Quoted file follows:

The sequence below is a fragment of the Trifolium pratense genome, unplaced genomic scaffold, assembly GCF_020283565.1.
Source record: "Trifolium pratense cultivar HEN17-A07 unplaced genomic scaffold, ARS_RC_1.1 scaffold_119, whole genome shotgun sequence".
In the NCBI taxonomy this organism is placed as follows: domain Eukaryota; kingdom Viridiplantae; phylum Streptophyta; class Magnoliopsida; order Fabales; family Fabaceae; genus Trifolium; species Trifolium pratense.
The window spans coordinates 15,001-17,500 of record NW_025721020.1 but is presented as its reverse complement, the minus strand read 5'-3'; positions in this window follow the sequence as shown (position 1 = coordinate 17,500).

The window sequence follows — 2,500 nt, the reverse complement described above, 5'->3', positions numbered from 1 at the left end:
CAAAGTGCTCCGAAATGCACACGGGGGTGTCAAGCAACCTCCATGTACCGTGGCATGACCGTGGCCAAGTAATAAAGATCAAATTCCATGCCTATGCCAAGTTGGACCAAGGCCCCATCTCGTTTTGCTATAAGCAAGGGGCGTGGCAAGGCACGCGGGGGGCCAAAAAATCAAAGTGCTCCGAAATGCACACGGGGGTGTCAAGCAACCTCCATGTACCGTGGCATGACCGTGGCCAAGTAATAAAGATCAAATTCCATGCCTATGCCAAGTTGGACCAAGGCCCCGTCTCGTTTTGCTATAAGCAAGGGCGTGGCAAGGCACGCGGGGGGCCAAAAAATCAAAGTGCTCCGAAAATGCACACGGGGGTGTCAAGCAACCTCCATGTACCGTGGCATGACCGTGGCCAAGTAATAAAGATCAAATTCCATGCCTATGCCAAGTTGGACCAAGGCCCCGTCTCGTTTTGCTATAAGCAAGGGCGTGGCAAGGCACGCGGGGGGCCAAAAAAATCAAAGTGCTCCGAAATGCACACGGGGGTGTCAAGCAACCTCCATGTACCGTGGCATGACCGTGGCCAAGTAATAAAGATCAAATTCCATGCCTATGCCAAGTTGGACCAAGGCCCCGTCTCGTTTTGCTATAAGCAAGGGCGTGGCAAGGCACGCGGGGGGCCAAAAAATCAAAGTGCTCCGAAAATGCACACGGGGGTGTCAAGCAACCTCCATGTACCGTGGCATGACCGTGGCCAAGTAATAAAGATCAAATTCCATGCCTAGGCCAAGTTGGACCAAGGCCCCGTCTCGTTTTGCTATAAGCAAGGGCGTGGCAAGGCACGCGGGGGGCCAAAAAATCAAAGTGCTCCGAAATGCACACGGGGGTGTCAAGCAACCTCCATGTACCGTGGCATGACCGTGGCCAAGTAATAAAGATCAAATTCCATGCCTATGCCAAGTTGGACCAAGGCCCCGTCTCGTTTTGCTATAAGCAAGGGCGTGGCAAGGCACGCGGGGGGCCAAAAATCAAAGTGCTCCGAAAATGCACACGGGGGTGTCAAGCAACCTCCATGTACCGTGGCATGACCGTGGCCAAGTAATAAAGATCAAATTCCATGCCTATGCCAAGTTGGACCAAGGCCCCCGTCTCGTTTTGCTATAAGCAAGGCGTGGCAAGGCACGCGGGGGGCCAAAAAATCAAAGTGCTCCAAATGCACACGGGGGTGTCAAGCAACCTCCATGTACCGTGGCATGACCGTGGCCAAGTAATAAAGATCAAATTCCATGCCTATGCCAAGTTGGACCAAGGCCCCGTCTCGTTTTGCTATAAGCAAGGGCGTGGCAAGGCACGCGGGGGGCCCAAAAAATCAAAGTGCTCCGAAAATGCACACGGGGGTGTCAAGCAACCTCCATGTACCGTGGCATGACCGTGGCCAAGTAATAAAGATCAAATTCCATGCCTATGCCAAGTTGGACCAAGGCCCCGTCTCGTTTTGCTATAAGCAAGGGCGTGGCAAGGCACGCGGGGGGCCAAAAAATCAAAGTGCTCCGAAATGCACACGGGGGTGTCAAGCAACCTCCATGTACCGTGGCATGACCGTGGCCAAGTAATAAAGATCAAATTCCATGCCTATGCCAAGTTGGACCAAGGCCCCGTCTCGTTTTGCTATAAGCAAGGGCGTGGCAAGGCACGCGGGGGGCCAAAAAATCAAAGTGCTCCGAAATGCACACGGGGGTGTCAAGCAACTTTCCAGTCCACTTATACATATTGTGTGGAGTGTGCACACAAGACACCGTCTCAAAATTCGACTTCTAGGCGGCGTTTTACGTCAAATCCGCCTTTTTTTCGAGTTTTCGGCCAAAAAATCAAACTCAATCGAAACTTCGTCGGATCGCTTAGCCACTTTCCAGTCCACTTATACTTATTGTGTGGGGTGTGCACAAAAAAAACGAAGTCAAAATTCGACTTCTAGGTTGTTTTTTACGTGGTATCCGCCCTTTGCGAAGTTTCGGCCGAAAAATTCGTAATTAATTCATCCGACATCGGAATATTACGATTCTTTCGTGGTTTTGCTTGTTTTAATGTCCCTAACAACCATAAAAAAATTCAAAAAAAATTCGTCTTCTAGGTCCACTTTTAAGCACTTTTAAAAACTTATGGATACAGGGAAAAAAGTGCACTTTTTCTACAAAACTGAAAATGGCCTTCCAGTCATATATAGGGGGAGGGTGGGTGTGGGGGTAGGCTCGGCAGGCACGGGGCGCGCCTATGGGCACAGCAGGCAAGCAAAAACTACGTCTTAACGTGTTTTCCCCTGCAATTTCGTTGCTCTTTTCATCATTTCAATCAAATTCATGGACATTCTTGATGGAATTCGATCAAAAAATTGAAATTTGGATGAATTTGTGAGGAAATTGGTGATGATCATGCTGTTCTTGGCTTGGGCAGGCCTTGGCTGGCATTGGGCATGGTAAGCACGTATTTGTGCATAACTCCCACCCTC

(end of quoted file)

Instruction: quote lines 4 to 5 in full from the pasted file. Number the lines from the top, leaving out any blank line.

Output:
The window spans coordinates 15,001-17,500 of record NW_025721020.1 but is presented as its reverse complement, the minus strand read 5'-3'; positions in this window follow the sequence as shown (position 1 = coordinate 17,500).

The window sequence follows — 2,500 nt, the reverse complement described above, 5'->3', positions numbered from 1 at the left end: